Yeah, ya don't wanna shear the undercarriage off... that just can't be good on the mains...

  32. #182
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    They probably are banned in some states now. It is a pain trying to report the laser pointers. What do you tell them? lol.

    What happened at TUL. If you don't mind elaborating. Aviatrix, do you ever read any of the Flight Safety Foundation (not FlightSafety International...although they have some excellent publications as well) publications?

    http://flightsafety.org/archives-and...s/publications
    Last edited by joS3ph; 02-22-2011 at 08:04 PM.

  33. #183
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    They should equip aircraft with a gatling gun that can home in on the source of the laser. Better to take out the punk with the laser than crash an airplane in someone's neighborhood.

    I'm just kidding. Sort of.

  34. #184
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    It seems to me I heard on the news, sometime in the last couple weeks, that someone was caught and arrested for pointing a laser pointer at a plane.
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  35. #185
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    We were on vacation at a local beach on the 4th of July last year. We were standing on the balcony of our hotel room watching the fire works when someone from below started shining their laser pointer in our eyes. We had to go inside. I hope they are able to ban those types of laser pointers. They are much too dangerous in the hands of morons.
    Any day above ground is a good day.

  36. #186
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    They like to play "laser tag" when we are on final approach. If this continues, something bad will happen. I can guarantee that.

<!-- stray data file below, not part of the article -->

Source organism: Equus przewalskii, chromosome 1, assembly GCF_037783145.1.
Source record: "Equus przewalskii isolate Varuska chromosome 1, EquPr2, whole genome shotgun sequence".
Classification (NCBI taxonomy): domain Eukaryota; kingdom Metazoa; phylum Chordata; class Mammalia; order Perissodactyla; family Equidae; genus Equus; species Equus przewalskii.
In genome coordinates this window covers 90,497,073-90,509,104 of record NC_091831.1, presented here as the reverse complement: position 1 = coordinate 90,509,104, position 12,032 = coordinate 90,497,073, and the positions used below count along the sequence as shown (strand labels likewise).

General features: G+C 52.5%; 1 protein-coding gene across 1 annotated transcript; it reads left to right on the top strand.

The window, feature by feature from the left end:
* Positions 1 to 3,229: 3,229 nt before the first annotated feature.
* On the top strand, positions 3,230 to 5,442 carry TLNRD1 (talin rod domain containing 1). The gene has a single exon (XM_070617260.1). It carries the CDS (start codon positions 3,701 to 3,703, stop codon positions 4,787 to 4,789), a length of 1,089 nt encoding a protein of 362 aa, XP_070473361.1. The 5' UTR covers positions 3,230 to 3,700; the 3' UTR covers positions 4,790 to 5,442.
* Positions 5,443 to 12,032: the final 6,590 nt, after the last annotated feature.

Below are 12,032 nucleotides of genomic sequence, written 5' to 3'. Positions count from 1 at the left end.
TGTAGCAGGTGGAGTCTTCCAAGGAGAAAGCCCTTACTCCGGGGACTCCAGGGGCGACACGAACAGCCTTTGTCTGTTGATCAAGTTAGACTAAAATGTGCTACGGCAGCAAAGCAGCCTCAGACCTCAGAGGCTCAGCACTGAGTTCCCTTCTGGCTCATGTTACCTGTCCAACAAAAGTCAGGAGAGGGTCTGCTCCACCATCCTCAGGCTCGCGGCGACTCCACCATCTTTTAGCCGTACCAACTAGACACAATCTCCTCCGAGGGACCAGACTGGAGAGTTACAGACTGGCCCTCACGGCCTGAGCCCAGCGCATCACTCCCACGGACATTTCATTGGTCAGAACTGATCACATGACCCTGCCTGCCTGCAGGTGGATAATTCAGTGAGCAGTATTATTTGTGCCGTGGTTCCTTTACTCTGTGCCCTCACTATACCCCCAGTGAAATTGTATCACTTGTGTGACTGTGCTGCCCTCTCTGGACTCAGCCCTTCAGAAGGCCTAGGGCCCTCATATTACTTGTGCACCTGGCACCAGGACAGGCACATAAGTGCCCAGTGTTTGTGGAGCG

Here is a page that shows what a pilot would see when a laser is pointed at the aircraft:

    http://www.pangolin.com/faa/laser-ai...xplanation.htm

    Last edited by joS3ph; 02-22-2011 at 08:24 PM.

  37. #187
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    Quote Originally Posted by joS3ph View Post
    They probably are banned in some states now. It is a pain trying to report the laser pointers. What do you tell them? lol.

    What happened at TUL. If you don't mind elaborating. Aviatrix, do you ever read any of the Flight Safety Foundation (not FlightSafety International...although they have some excellent publications as well) publications?

    http://flightsafety.org/archives-and...s/publications
    I'm trying to remember exactly what happened, and I may have to ask my husband when he gets home from out-of-state. Let me explain a little. 18L (the north end of the runway for TUL), sits VERY close to a 4 lane road (46th St. North) On the weekends you'll frequently see tons of air enthusiasts come out to watch the planes land and take-off. One night some ne'er do wells decided to have some "fun" with a laser pointer and nearly blinded several planes coming in, SWA, AA, UAL from what I remember. Tulsa police did arrest them, but I'm not sure what came of that specific case. However, since aviation is a vital industry in Tulsa, I believe they passed a state law prohibited anyone else from trying it. But wouldn't that come under federal law of interferring with a flight crew? I'd be inclined to think so... I don't know. I have read some Flight Safety Foundation stuff, but not a lot since I stopped flying (temporarily, I emphasize). Interestingly enough, there was a story about the ghosts of Eastern 401 published in 1976. It's an intriguing story; however, I have some problems with it, and it's not with "ghosts don't exist." One of the apparitions appeared seated next to a woman in coach, dressed in a flight engineer's uniform. He was unresponsive, so the woman called the FA over to inquire, and he is said to have disappeared in front of a dozen people. She was later shown pics of Loft and Repo by the company, and named Repo was the apparition. My problem: Eastern went to great lengths to cover up and discredit the sightings. But then all of the sudden it appears that they approach a passenger with photos of former crew probably saying, "This didn't happen, but out of these pics, who do think it was?" Seems strange to me. I have other problems with the stories, but don't have time at the moment to go into them. OT: The second to last space shuttle mission is scheduled to lift off at 4:50PM EST tomorrow, 2/24. I've already rearranged my schedule to watch it on NASA TV!

  38. #188
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    As previously mentioned, I have been involved in two laser pointer incidents; one each on the east/west coasts.